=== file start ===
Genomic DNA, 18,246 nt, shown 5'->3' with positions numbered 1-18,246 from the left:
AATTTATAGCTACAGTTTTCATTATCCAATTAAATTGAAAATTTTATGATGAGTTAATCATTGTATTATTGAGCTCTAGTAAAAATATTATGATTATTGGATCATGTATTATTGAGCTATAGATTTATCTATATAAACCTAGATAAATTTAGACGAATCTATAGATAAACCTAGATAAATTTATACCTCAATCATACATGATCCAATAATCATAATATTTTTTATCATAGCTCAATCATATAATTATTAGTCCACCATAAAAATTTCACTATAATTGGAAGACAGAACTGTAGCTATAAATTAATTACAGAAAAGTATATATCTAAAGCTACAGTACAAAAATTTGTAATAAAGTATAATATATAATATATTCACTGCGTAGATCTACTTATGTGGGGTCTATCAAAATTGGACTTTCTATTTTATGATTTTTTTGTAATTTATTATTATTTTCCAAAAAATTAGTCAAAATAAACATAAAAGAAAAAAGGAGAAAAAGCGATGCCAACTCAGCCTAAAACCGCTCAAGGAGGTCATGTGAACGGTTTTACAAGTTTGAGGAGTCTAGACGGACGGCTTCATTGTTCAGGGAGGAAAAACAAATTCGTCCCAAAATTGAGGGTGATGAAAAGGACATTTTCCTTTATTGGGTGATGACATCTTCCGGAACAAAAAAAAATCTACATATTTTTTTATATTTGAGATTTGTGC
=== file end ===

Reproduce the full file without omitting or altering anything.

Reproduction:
Genomic DNA, 18,246 nt, shown 5'->3' with positions numbered 1-18,246 from the left:
AATTTATAGCTACAGTTTTCATTATCCAATTAAATTGAAAATTTTATGATGAGTTAATCATTGTATTATTGAGCTCTAGTAAAAATATTATGATTATTGGATCATGTATTATTGAGCTATAGATTTATCTATATAAACCTAGATAAATTTAGACGAATCTATAGATAAACCTAGATAAATTTATACCTCAATCATACATGATCCAATAATCATAATATTTTTTATCATAGCTCAATCATATAATTATTAGTCCACCATAAAAATTTCACTATAATTGGAAGACAGAACTGTAGCTATAAATTAATTACAGAAAAGTATATATCTAAAGCTACAGTACAAAAATTTGTAATAAAGTATAATATATAATATATTCACTGCGTAGATCTACTTATGTGGGGTCTATCAAAATTGGACTTTCTATTTTATGATTTTTTTGTAATTTATTATTATTTTCCAAAAAATTAGTCAAAATAAACATAAAAGAAAAAAGGAGAAAAAGCGATGCCAACTCAGCCTAAAACCGCTCAAGGAGGTCATGTGAACGGTTTTACAAGTTTGAGGAGTCTAGACGGACGGCTTCATTGTTCAGGGAGGAAAAACAAATTCGTCCCAAAATTGAGGGTGATGAAAAGGACATTTTCCTTTATTGGGTGATGACATCTTCCGGAACAAAAAAAAATCTACATATTTTTTTATATTTGAGATTTGTGC